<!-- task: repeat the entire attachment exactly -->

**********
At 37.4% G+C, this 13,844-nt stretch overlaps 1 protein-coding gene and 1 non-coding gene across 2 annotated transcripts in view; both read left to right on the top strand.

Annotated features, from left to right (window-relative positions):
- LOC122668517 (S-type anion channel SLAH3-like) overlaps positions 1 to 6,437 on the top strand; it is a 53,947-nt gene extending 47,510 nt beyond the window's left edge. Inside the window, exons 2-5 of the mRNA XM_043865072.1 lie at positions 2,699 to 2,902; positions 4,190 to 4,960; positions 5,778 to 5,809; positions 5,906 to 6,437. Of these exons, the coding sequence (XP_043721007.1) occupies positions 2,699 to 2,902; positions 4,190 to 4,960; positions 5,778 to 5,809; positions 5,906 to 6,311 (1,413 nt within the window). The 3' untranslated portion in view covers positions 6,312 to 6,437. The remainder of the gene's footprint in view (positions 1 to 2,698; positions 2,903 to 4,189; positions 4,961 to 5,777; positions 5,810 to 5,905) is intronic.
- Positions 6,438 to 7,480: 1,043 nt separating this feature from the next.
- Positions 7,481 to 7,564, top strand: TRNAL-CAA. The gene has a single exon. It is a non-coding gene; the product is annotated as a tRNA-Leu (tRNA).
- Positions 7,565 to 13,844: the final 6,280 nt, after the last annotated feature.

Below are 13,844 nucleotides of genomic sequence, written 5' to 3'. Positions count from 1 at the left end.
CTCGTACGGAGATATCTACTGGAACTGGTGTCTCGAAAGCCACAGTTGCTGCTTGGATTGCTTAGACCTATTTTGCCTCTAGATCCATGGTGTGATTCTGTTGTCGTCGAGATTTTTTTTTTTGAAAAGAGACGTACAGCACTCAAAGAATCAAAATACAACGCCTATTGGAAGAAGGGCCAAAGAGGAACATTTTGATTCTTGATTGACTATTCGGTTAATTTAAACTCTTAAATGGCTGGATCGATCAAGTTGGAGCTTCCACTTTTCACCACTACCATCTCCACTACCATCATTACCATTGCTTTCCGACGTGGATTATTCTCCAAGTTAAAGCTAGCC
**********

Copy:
At 37.4% G+C, this 13,844-nt stretch overlaps 1 protein-coding gene and 1 non-coding gene across 2 annotated transcripts in view; both read left to right on the top strand.

Annotated features, from left to right (window-relative positions):
- LOC122668517 (S-type anion channel SLAH3-like) overlaps positions 1 to 6,437 on the top strand; it is a 53,947-nt gene extending 47,510 nt beyond the window's left edge. Inside the window, exons 2-5 of the mRNA XM_043865072.1 lie at positions 2,699 to 2,902; positions 4,190 to 4,960; positions 5,778 to 5,809; positions 5,906 to 6,437. Of these exons, the coding sequence (XP_043721007.1) occupies positions 2,699 to 2,902; positions 4,190 to 4,960; positions 5,778 to 5,809; positions 5,906 to 6,311 (1,413 nt within the window). The 3' untranslated portion in view covers positions 6,312 to 6,437. The remainder of the gene's footprint in view (positions 1 to 2,698; positions 2,903 to 4,189; positions 4,961 to 5,777; positions 5,810 to 5,905) is intronic.
- Positions 6,438 to 7,480: 1,043 nt separating this feature from the next.
- Positions 7,481 to 7,564, top strand: TRNAL-CAA. The gene has a single exon. It is a non-coding gene; the product is annotated as a tRNA-Leu (tRNA).
- Positions 7,565 to 13,844: the final 6,280 nt, after the last annotated feature.

Below are 13,844 nucleotides of genomic sequence, written 5' to 3'. Positions count from 1 at the left end.
CTCGTACGGAGATATCTACTGGAACTGGTGTCTCGAAAGCCACAGTTGCTGCTTGGATTGCTTAGACCTATTTTGCCTCTAGATCCATGGTGTGATTCTGTTGTCGTCGAGATTTTTTTTTTTGAAAAGAGACGTACAGCACTCAAAGAATCAAAATACAACGCCTATTGGAAGAAGGGCCAAAGAGGAACATTTTGATTCTTGATTGACTATTCGGTTAATTTAAACTCTTAAATGGCTGGATCGATCAAGTTGGAGCTTCCACTTTTCACCACTACCATCTCCACTACCATCATTACCATTGCTTTCCGACGTGGATTATTCTCCAAGTTAAAGCTAGCC